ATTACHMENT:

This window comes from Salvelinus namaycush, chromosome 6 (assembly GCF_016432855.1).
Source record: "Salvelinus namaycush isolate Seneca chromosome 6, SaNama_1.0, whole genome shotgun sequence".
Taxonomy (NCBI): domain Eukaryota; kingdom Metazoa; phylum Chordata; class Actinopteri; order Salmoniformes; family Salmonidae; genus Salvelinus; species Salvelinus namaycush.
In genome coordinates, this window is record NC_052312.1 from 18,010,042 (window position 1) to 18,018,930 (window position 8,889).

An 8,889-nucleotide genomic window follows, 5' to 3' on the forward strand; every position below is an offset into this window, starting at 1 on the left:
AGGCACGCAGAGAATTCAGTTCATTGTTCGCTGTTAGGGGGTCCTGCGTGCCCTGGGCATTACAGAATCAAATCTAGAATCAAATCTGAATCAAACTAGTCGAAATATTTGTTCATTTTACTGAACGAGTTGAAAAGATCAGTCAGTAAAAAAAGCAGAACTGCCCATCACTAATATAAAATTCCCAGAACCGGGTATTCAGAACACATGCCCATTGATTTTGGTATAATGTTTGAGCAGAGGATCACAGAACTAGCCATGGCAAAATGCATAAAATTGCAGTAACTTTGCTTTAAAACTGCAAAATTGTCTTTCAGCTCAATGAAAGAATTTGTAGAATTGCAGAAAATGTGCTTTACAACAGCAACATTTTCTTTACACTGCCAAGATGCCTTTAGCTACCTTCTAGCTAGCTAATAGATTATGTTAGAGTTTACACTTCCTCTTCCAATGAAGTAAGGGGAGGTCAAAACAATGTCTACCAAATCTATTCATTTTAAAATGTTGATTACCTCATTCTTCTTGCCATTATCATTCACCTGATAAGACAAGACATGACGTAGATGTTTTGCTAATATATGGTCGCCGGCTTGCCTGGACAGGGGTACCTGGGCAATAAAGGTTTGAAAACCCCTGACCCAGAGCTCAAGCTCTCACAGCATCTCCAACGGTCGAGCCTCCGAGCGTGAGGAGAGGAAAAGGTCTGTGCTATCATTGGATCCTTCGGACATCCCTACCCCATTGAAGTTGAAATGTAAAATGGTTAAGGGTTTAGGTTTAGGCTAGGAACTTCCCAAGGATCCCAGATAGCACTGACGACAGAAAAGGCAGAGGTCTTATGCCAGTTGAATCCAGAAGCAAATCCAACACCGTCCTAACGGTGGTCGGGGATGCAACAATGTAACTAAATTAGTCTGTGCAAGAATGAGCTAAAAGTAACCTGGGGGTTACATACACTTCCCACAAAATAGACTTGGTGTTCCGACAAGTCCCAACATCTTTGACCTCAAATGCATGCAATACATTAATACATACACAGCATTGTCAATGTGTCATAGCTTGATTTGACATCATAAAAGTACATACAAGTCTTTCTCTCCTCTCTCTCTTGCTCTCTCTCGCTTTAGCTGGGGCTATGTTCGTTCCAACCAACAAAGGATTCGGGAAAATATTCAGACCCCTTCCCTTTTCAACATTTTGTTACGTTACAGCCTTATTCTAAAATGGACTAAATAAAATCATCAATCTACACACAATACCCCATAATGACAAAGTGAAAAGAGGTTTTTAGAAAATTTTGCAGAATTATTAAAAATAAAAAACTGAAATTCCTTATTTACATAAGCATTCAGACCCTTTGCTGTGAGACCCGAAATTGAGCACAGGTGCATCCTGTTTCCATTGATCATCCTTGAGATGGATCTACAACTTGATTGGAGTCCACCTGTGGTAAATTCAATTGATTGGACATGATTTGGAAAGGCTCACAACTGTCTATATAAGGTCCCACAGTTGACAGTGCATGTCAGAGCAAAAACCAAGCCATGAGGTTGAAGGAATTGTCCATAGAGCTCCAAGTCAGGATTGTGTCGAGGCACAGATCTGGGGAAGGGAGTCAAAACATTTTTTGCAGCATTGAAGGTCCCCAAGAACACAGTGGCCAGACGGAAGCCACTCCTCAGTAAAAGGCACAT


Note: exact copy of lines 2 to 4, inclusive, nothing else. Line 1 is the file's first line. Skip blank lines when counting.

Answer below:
Source record: "Salvelinus namaycush isolate Seneca chromosome 6, SaNama_1.0, whole genome shotgun sequence".
Taxonomy (NCBI): domain Eukaryota; kingdom Metazoa; phylum Chordata; class Actinopteri; order Salmoniformes; family Salmonidae; genus Salvelinus; species Salvelinus namaycush.
In genome coordinates, this window is record NC_052312.1 from 18,010,042 (window position 1) to 18,018,930 (window position 8,889).